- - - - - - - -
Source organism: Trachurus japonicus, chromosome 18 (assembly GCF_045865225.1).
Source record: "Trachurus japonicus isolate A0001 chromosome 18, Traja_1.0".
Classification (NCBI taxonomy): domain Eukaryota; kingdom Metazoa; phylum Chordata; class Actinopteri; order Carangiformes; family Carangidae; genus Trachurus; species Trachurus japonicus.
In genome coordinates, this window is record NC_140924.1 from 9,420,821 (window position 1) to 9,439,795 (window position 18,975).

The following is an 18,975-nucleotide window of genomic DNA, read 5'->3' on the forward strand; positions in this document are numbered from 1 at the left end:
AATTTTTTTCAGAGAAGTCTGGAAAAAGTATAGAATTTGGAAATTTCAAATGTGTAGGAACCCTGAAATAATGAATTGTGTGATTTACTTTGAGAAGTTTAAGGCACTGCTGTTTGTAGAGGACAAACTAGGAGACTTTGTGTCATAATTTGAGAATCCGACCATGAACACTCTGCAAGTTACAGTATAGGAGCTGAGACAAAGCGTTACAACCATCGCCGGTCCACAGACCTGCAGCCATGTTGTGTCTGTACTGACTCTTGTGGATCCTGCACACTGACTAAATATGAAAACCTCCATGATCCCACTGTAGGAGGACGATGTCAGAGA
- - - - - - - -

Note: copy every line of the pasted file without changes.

Source organism: Trachurus japonicus, chromosome 18 (assembly GCF_045865225.1).
Source record: "Trachurus japonicus isolate A0001 chromosome 18, Traja_1.0".
Classification (NCBI taxonomy): domain Eukaryota; kingdom Metazoa; phylum Chordata; class Actinopteri; order Carangiformes; family Carangidae; genus Trachurus; species Trachurus japonicus.
In genome coordinates, this window is record NC_140924.1 from 9,420,821 (window position 1) to 9,439,795 (window position 18,975).

The following is an 18,975-nucleotide window of genomic DNA, read 5'->3' on the forward strand; positions in this document are numbered from 1 at the left end:
AATTTTTTTCAGAGAAGTCTGGAAAAAGTATAGAATTTGGAAATTTCAAATGTGTAGGAACCCTGAAATAATGAATTGTGTGATTTACTTTGAGAAGTTTAAGGCACTGCTGTTTGTAGAGGACAAACTAGGAGACTTTGTGTCATAATTTGAGAATCCGACCATGAACACTCTGCAAGTTACAGTATAGGAGCTGAGACAAAGCGTTACAACCATCGCCGGTCCACAGACCTGCAGCCATGTTGTGTCTGTACTGACTCTTGTGGATCCTGCACACTGACTAAATATGAAAACCTCCATGATCCCACTGTAGGAGGACGATGTCAGAGA